We would strongly recommend that the Government considers the Scottish scheme as well as the US SBIC scheme before it takes a decision to introduce a new formal scheme in the UK.
We believe that increasing the income tax relief would encourage greater investment and we believe it would be acceptable for this to be balanced by the replacement of the exemption for gains on EIS and VCT shares by business asset taper relief.
The ICAEW 1999 Survey of its members SME Finance & Regulation Enterprise indicated a strong feeling amongst our members that there should be increased information/education as to the various sources of finance.
The SBS and HM Treasury have set up a working party to consider how accountants can improve SME awareness of sources of finance, including equity finance.
The DTI is currently developing a new website whereby all government 'interventions' will be identified.
All the above provide opportunities to signpost to businesses the available sources of finance as well as how and where to seek appropriate advice.
We believe the Government should also look at the recent Scottish model,mentioned in paragraph 24 as this provides another model for a potential new scheme.
We have made some initial remarks about leverage in paragraph 21 As we noted there, leverage will only promote greater risk taking if the leverage is designed to bear risk itself. There is an existing model for this in the SFLG scheme.
It is possible that 'the supply of risk capital managers' and 'enhancing the impact of business angels' objectives are not mutually exclusive. At the smaller end of the market in the US, managers commonly are former larger institutional employees who have first hand experience and a network of potential investors before they branch out on their own as principals.
Moreover, their networks include individual angels, families and other financial and non-financial institutions and intermediaries, some types of which do not exist in the UK to the same degree (for example the incidence of US types of endowed University).
It is possible that simply improving the supply of managers in the UK may not be enough, and may need to be supported (perhaps only initially) by some additional 'lubrication' to the market for Private capital as well. One could look at the US model of using investment trusts to pool public capital and perhaps consider that in the UK this tool could be used instead to capture and pool private capital: such a more liquid and risk diverse model could encourage private investors and institutions into this sector.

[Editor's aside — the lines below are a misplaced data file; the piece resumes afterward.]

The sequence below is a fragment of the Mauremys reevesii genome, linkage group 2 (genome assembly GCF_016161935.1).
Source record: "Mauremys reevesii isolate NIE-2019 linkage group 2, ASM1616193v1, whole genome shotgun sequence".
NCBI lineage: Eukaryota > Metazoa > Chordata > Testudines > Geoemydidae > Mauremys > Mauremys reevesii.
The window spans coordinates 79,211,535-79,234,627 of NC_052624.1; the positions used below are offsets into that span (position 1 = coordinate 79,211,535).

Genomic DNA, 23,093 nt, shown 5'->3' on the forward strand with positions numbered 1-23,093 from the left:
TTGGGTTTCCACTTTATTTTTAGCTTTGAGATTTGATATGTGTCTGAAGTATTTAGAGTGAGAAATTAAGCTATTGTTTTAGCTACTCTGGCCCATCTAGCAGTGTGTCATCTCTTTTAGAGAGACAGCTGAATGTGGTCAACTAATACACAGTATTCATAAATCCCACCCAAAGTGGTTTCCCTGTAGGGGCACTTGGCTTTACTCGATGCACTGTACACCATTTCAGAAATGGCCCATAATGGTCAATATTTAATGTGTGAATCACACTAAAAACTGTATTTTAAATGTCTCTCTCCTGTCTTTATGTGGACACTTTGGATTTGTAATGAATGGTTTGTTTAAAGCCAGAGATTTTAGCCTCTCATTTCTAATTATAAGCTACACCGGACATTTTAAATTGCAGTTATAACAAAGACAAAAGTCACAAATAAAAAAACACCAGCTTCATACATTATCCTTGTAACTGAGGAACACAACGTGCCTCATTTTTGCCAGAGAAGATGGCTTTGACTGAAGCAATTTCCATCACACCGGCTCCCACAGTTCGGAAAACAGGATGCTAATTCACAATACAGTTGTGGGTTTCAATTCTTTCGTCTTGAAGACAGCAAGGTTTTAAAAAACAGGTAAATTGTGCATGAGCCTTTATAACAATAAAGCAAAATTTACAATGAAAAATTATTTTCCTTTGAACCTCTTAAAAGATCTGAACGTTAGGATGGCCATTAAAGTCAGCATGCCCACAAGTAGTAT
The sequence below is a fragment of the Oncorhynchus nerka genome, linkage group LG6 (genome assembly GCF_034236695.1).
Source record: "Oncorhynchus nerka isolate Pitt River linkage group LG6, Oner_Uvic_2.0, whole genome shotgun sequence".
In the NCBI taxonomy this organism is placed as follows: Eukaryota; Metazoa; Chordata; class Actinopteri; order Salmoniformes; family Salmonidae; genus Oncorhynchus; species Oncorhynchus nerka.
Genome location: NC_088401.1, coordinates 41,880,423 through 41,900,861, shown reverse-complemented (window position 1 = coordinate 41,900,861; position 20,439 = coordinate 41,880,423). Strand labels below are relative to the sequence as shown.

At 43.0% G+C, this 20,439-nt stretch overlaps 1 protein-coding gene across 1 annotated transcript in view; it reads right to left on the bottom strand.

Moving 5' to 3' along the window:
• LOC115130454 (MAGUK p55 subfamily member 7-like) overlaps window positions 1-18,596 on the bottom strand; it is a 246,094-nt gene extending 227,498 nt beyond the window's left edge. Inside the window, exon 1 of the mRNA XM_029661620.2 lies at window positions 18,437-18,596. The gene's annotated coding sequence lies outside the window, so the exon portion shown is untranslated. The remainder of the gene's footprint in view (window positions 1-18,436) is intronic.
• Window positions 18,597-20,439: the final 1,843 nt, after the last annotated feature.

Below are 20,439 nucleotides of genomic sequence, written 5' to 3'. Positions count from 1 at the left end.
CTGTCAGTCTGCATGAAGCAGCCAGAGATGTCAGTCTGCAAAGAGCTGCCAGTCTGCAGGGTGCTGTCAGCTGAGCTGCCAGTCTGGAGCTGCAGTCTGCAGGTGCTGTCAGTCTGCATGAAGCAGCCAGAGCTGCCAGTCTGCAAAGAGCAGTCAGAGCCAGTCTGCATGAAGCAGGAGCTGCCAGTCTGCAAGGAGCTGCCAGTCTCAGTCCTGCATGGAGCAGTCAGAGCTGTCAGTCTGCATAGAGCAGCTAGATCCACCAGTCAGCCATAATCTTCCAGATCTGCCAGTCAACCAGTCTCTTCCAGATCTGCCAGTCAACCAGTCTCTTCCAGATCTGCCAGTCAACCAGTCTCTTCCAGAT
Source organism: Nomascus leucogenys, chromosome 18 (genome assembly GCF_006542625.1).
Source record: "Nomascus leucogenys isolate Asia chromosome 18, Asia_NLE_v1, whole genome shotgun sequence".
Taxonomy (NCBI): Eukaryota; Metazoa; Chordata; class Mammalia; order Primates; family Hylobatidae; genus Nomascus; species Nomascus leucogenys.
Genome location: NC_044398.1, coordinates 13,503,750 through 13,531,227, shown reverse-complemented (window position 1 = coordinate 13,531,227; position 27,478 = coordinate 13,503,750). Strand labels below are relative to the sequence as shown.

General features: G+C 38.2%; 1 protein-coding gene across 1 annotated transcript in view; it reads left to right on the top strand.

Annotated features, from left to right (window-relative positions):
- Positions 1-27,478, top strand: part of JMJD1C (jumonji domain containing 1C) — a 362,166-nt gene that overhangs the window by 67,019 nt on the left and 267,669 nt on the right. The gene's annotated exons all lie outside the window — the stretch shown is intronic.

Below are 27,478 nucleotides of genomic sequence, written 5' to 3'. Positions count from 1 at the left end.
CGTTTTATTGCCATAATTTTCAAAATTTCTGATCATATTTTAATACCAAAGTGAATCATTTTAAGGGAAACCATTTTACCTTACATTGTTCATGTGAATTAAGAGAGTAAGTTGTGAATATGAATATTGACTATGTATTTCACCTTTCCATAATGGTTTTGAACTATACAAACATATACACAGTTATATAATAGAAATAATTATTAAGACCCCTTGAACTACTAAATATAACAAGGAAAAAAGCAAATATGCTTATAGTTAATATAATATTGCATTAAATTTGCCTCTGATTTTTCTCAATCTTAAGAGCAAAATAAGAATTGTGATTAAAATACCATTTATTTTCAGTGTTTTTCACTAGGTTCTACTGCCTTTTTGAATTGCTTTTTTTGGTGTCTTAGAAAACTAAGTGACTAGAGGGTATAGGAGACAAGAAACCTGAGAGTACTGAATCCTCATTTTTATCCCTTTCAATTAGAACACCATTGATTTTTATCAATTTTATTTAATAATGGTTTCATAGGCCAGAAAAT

The US has also successful avoided a model where 'one size' is designed to fit all possibilities. There are several fundamental types of SBIC (each with markedly different structural characteristics), and the US Small Business Administraton (SBA) requires each new applicant of any type additionally to commit in advance to an investment plan as part of the licensing process.
Together, these allow for prospective SBICs to be better matched to the needs of any particular situation. Translated into the UK context the Treasury could perhaps operate a set of core regulations, applicable to all SBICs, with a further 'variable' set of goals or guidelines which prospective SBICs would have to address when applying for approval.
The UK should also seek to replicate the best of the US experience in terms of public regulation and private initiative. In the US organisations such as the National Association of SBICs fund and provide research and push for new developments and ideas while the SBA provides the 'checks and balances' through its regulatory office.
Local & Regional Networks - Because of the fragmentation of the US infrastructure below the federal level into significant State, City and other regional blocs, which in turn affect inter alia the banking sector it may not be that 'localised' networks will be as appropriate in the UK, especially where key stakeholder institutions (banks, institutional investors etc.) are far more consolidated on a national scale making the UK perhaps equivalent to just one US 'region'. One other disadvantage of localization would be cost, which is after all one of the perceived causes of market failure in this area.